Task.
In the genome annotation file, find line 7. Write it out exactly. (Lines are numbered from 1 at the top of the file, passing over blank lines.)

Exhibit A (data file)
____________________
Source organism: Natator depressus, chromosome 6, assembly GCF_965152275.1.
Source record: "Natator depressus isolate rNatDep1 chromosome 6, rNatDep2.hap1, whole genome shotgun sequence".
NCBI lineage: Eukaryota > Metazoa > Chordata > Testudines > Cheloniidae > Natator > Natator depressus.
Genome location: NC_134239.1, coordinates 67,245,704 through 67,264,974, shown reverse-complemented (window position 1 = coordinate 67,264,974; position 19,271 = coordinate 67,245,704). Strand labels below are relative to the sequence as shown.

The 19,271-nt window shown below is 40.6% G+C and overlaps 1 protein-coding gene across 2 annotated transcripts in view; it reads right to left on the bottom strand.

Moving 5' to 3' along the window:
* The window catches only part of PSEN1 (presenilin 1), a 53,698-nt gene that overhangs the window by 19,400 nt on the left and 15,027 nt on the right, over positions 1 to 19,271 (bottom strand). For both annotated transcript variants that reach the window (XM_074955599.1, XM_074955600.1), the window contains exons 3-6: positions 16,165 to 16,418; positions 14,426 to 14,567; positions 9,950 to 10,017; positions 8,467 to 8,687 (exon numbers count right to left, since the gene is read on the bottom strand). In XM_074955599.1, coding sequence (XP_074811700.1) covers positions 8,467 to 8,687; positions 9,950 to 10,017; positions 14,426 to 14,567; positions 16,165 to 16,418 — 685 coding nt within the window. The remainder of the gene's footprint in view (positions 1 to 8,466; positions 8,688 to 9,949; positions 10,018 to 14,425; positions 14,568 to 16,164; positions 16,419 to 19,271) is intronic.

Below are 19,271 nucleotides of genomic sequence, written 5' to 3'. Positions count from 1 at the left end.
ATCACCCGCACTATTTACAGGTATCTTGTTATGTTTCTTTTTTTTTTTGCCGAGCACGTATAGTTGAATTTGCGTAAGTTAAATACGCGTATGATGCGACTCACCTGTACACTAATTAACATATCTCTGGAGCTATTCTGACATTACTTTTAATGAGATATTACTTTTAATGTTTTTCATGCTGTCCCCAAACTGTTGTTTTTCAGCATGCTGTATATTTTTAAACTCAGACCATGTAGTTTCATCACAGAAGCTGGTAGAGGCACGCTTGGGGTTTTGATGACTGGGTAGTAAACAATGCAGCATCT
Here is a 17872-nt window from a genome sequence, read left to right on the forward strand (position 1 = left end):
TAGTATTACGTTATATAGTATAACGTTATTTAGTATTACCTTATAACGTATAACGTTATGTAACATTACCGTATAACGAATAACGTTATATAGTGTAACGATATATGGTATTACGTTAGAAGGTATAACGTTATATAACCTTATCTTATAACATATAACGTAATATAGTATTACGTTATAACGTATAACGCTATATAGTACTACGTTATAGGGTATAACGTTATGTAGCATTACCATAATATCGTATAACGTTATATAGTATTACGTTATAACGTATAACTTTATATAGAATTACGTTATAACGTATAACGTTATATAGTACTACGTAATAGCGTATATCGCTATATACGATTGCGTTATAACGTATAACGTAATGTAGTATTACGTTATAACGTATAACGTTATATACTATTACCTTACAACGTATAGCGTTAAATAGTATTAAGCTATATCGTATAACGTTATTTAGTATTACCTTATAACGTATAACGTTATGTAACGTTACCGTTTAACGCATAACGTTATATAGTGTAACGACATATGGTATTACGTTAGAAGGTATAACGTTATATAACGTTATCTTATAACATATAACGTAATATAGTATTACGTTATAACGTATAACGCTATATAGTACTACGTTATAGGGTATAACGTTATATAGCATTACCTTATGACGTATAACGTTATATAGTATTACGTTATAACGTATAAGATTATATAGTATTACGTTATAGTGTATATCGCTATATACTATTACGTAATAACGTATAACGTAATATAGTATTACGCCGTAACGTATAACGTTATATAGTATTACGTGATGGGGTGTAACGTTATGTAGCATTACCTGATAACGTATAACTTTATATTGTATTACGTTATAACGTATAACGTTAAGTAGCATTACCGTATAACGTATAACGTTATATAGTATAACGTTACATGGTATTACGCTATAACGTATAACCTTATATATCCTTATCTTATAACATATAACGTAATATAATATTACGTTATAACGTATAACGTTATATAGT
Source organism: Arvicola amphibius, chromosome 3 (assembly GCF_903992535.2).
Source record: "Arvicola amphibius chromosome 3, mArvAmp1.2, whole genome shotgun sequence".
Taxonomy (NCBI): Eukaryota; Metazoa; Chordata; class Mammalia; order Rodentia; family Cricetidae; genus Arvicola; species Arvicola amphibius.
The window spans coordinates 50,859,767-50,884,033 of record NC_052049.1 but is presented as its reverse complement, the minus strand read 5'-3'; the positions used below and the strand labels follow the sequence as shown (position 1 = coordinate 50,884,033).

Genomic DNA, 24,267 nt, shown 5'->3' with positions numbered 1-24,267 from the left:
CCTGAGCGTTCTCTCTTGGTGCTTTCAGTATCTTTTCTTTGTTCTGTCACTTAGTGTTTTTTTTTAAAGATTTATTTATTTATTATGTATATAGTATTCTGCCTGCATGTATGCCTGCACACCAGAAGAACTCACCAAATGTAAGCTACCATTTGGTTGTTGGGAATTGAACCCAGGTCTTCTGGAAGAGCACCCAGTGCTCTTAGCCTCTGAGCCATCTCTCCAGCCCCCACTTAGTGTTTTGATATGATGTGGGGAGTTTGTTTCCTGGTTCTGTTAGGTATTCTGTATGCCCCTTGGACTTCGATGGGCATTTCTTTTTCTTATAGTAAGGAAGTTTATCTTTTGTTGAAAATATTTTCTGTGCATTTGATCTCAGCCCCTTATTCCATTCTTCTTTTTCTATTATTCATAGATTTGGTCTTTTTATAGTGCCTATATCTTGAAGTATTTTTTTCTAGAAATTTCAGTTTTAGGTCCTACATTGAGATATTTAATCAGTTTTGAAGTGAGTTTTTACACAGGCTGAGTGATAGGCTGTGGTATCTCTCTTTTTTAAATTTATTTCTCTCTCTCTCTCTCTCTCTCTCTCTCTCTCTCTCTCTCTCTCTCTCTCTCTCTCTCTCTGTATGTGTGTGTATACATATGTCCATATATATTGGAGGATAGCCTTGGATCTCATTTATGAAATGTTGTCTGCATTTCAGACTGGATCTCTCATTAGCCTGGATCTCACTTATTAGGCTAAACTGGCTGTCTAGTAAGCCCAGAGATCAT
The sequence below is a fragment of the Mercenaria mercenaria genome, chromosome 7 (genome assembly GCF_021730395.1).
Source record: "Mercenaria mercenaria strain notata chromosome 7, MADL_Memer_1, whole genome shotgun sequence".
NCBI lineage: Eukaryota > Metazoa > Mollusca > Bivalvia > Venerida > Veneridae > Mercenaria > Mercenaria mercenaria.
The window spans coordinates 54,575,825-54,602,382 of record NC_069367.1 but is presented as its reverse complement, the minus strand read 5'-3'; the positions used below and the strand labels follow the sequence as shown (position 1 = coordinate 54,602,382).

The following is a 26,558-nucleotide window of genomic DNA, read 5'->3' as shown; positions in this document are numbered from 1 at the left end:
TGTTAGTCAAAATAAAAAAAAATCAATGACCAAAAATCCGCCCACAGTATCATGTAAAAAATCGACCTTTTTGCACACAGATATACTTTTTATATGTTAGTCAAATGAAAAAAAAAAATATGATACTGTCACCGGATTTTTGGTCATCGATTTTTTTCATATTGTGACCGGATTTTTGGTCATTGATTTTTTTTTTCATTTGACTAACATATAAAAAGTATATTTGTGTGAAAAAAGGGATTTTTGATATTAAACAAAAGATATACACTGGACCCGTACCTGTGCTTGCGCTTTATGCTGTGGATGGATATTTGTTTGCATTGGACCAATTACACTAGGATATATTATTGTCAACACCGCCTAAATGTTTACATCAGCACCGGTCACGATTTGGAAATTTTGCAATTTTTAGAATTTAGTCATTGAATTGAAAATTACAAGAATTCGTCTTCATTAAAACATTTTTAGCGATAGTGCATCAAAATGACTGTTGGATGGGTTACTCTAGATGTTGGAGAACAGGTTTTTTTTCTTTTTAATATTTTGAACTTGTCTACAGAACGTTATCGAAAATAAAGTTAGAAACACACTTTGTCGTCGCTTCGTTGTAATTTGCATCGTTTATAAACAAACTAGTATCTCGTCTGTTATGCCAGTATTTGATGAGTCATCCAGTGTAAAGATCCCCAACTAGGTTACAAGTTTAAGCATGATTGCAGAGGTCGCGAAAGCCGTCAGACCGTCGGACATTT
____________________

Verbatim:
* The window catches only part of PSEN1 (presenilin 1), a 53,698-nt gene that overhangs the window by 19,400 nt on the left and 15,027 nt on the right, over positions 1 to 19,271 (bottom strand). For both annotated transcript variants that reach the window (XM_074955599.1, XM_074955600.1), the window contains exons 3-6: positions 16,165 to 16,418; positions 14,426 to 14,567; positions 9,950 to 10,017; positions 8,467 to 8,687 (exon numbers count right to left, since the gene is read on the bottom strand). In XM_074955599.1, coding sequence (XP_074811700.1) covers positions 8,467 to 8,687; positions 9,950 to 10,017; positions 14,426 to 14,567; positions 16,165 to 16,418 — 685 coding nt within the window. The remainder of the gene's footprint in view (positions 1 to 8,466; positions 8,688 to 9,949; positions 10,018 to 14,425; positions 14,568 to 16,164; positions 16,419 to 19,271) is intronic.